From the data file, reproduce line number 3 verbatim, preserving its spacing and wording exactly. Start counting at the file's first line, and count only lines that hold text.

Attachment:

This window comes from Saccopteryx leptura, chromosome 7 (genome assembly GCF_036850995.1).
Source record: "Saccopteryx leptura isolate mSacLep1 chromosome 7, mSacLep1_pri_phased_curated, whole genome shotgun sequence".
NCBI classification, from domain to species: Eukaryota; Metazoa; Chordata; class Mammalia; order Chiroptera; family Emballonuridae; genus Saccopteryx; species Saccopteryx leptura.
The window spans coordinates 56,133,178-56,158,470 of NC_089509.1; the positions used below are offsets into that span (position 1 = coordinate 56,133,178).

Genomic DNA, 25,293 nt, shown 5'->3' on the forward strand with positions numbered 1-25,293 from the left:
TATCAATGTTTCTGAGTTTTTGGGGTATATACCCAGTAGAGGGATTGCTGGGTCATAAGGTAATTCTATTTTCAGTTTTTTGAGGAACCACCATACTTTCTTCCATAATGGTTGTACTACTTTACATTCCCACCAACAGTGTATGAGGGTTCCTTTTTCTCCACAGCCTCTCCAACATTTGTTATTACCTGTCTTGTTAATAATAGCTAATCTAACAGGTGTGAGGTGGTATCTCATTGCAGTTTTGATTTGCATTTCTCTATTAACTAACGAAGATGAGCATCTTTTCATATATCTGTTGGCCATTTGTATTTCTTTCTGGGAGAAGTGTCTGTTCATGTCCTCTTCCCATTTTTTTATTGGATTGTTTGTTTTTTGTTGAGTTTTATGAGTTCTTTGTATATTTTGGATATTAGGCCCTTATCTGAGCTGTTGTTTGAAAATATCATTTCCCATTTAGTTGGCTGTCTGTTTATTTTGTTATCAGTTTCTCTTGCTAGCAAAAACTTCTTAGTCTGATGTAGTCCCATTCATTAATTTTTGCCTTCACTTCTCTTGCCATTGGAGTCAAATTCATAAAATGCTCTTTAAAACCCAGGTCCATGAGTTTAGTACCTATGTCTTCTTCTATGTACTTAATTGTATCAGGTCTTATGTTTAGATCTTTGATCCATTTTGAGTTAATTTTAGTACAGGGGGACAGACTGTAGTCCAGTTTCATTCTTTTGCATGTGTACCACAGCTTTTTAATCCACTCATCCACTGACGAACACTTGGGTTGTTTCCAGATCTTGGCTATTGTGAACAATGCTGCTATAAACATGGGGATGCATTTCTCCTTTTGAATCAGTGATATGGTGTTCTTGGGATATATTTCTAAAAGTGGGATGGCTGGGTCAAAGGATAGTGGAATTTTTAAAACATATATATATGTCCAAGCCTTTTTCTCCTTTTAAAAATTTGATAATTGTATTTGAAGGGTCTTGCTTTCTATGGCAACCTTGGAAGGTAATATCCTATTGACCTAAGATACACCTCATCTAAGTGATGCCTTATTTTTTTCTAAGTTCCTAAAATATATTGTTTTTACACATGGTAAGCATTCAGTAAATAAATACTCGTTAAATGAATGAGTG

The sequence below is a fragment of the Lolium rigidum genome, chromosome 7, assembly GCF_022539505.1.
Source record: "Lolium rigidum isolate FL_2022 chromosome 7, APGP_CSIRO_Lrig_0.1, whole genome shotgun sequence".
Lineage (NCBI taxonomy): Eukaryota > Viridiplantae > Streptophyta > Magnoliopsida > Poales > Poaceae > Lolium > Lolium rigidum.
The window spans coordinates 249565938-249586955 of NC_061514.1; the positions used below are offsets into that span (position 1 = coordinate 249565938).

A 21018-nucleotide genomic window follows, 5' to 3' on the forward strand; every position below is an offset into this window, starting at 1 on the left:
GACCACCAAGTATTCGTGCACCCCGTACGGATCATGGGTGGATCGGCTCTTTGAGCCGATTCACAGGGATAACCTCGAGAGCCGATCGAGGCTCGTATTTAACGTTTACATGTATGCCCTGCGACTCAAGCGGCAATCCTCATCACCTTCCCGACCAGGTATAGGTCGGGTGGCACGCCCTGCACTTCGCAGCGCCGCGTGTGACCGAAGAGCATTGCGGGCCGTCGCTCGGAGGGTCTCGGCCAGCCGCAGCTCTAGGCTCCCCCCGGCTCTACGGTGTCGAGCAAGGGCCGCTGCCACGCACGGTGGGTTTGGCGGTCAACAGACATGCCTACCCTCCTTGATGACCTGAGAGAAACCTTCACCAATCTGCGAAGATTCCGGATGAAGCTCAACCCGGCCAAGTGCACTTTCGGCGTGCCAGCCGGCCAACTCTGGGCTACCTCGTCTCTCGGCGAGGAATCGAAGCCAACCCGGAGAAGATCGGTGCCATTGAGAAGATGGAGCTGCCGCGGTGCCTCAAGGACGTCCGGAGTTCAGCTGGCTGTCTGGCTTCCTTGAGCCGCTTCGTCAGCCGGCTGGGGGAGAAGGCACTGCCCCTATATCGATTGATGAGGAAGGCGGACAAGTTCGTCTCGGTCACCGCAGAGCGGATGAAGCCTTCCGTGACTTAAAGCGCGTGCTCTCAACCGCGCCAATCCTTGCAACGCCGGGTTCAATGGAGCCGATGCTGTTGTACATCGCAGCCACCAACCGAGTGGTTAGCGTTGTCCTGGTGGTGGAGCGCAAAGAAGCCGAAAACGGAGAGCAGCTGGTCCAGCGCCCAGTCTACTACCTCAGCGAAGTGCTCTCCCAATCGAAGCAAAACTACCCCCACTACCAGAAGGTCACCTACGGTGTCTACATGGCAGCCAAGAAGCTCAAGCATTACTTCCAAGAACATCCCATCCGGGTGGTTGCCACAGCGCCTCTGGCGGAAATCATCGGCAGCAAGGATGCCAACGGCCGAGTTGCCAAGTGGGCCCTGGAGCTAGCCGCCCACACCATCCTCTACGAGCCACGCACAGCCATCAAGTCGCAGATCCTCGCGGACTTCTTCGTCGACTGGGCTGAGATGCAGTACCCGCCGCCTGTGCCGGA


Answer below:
NCBI classification, from domain to species: Eukaryota; Metazoa; Chordata; class Mammalia; order Chiroptera; family Emballonuridae; genus Saccopteryx; species Saccopteryx leptura.